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House scraps HRC hate crime provision

One small step to restoring our democratic rights The House of Commons passed Brian Storseth’s private member’s bill C-304 repealing Section 13 of the Canada Human Rights Act that proscribes so-called hate speech. C-304, An Act to Amend the Human Rights Act, was introduced by Storseth last October and passed third reading June 6 on a 153-136 near party-line vote. All members of the opposition except one voted against Storseth’s bill while every member of the Conservative Party ... (Continue reading)

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Human development

Human development

When Canada de-criminalized abortion in 1969, technology did not exist to let the world see inside the womb. Thanks to modern microscopic imaging and video technology, we can now see the newly created human being inside the Day 1 – Fertilization The life of each individual member of a species begins at conception/fertilization. That is when a genetically new and genetically complete individual first comes into existence. The new ... (Continue reading)

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Repeal of ‘hate speech’ clause passes second vote in Commons

The campaign to scrap Canada’s ‘hate speech’ clause moved one step closer to victory Feb. 15 as the House of Commons voted 158-131 to send it to committee. Of those MPs who voted, the bill was unanimously supported by the majority Conservative government and opposed by all opposition members, except Newfoundland MP Scott Simms (Liberal, Bonavista-Gander-Grand Falls-Windsor). After consideration by the Standing Committee on Justice and Human Rights, Bill C-304 will need to pass a third vote in the House of ... (Continue reading)

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Scrap Section 13

Editor’s Note: This is an excerpt of MP Brian Storseth’s (CPC, Westlock-St.Paul) speech Nov. 22 in support of C-304, his private member’s bill to remove hate provisions from the Canada Human Rights Act. It is through freedom of speech and expression that we change governments here in Canada, not through riots and revolts. This is one of the unique factors that sets us apart from many countries in the world… Layer by layer, brick by brick, our country has grown and successfully ... (Continue reading)

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Media reaction to Whatcott case

Many in the media rallied around the right for Bill Whatcott to speak freely even if they disagreed vehemently with his message, part of what the National Post’s Chris Selley called “the pleasantly broad consensus that the law shouldn’t be limiting Canadians’ right to free speech, however abhorrent.” With friends and allies like Selley … But Selley was not unique. Just as columnists and editorialists defended Whatcott’s free speech rights, they condemned his “hate speech” and “anti-gay” activities. Writing in the ... (Continue reading)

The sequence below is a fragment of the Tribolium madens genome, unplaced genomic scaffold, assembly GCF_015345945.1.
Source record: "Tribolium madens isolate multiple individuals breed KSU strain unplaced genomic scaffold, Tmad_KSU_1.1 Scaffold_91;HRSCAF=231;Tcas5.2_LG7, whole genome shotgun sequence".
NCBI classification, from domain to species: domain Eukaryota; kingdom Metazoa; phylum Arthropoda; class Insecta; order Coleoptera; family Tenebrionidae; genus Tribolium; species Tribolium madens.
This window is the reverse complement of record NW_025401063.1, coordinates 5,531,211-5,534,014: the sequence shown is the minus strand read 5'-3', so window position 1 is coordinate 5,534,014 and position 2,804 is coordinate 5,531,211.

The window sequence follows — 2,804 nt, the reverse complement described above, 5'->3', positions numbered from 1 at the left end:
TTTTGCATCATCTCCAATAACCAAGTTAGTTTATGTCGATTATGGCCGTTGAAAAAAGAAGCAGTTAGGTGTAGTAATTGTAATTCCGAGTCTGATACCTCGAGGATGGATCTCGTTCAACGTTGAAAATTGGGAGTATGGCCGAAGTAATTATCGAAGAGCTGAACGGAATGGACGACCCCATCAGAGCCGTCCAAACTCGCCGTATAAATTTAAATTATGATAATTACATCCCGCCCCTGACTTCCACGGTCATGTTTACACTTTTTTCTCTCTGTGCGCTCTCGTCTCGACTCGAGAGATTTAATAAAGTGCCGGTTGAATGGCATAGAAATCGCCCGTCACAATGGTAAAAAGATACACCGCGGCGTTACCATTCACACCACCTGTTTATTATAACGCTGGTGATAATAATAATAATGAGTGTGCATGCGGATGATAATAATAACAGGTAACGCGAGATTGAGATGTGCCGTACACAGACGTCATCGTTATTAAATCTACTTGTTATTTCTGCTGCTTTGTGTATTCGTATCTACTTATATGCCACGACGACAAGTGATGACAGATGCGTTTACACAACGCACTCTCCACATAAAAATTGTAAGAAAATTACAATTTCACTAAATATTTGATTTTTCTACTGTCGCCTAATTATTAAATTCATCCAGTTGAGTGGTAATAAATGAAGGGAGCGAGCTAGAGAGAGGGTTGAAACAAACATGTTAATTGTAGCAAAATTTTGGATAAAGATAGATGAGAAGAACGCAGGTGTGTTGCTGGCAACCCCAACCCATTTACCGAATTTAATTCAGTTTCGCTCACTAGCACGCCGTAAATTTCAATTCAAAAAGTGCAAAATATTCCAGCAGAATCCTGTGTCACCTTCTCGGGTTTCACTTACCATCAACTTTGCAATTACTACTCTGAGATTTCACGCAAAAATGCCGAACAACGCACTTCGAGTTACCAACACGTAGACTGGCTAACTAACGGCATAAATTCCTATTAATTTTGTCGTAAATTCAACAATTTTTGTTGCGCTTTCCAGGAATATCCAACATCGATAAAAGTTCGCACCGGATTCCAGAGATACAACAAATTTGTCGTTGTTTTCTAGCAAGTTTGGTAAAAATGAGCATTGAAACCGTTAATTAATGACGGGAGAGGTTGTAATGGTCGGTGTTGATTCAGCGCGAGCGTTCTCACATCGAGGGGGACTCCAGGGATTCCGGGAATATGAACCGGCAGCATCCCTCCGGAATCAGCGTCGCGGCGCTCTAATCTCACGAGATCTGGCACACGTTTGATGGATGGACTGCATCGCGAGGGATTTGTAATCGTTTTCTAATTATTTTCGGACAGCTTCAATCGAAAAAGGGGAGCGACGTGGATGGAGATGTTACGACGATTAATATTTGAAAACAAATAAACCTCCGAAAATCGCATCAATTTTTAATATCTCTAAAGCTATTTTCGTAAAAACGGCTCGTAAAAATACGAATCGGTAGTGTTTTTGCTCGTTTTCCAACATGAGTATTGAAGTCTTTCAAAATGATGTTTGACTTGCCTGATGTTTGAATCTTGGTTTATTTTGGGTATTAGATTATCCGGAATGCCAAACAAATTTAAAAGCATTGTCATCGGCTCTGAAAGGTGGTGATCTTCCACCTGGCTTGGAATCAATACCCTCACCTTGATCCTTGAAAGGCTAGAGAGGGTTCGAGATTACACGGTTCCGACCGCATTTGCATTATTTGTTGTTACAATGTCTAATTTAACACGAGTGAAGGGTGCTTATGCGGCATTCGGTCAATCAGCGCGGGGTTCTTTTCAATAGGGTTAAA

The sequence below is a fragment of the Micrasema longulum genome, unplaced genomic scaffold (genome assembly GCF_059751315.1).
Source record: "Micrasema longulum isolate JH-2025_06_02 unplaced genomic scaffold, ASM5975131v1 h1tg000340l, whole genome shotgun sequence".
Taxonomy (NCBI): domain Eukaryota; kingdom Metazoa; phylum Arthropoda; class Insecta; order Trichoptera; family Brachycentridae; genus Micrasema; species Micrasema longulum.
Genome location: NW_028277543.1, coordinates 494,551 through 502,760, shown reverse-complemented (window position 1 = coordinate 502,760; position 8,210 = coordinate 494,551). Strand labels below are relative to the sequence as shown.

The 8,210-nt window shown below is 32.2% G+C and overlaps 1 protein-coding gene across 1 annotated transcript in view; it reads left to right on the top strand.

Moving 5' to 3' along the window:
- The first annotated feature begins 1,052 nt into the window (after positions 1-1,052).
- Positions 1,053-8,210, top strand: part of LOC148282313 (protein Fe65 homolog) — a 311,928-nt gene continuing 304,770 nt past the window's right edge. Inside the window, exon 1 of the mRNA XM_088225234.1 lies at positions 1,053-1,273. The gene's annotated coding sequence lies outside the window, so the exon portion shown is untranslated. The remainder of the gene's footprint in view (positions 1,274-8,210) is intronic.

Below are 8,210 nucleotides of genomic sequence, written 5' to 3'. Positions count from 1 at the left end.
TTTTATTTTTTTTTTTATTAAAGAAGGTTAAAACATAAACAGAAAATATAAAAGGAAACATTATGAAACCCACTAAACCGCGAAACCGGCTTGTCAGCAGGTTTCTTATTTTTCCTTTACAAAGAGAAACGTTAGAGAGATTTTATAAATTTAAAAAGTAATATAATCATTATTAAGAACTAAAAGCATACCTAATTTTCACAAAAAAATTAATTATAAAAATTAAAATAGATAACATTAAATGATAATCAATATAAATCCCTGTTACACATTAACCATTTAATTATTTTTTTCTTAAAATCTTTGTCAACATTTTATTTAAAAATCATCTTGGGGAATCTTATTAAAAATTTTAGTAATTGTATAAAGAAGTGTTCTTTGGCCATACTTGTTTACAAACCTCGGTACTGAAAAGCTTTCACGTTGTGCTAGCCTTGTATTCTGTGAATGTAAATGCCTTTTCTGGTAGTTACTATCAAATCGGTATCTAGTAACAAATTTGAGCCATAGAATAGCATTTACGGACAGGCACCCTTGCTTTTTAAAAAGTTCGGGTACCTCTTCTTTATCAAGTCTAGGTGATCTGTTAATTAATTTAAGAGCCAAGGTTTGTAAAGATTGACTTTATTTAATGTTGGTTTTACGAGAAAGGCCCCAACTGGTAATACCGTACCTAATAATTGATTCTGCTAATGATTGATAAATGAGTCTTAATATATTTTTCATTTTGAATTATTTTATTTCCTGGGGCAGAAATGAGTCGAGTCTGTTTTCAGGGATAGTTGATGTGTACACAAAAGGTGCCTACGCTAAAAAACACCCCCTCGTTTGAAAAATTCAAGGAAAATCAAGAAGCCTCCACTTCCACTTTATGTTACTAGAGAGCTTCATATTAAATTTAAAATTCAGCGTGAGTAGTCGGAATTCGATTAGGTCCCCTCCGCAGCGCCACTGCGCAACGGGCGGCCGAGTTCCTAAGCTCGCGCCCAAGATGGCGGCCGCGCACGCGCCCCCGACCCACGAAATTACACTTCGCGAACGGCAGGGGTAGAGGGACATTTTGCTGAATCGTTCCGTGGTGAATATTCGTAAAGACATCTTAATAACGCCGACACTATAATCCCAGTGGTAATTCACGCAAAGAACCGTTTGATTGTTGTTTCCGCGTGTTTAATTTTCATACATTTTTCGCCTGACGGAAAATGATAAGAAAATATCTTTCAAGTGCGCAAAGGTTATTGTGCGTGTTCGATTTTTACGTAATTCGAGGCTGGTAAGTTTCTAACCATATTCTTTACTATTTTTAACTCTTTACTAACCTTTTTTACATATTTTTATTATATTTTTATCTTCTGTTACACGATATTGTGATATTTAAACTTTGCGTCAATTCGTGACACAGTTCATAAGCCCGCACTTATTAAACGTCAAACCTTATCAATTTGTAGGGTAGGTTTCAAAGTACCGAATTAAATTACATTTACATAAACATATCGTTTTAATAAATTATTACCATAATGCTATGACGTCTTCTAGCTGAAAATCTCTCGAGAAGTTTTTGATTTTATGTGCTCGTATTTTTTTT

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Transgender bill faces obstacles in the Senate

Transgender bill faces obstacles in the Senate

Bill C-389, the so-called bathroom bill that would add “gender identity” and gender expression” to Canada’s human rights and hate crimes laws, looks to be stalled in the Senate. As of press time, there was no sponsor to permit the process to consider the bill to move forward. The homosexualist newspaper Xtra! Reports that the bill’s House sponsor, Bill Siskay (NDP, Burnaby-Douglas) has been privately criticized for not finding a Senate sponsor. When ... (Continue reading)

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Saskatchewan marriage commissioners denied freedom of conscience

On Jan. 10, the Saskatchewan Court of Appeal declared in the Marriage Act Reference that legislation proposed by the provincial government allowing individual marriage commissioners to refuse marrying homosexual couples if it violated their conscience is unconstitutional. The court rejected two proposed draft bills: one allowing commissioners to refuse to perform same-sex “marriages” and the other granting this exemption only to those commissioners who already held the job when the federal government legalized same-sex “marriage” in November 2004. According to ... (Continue reading)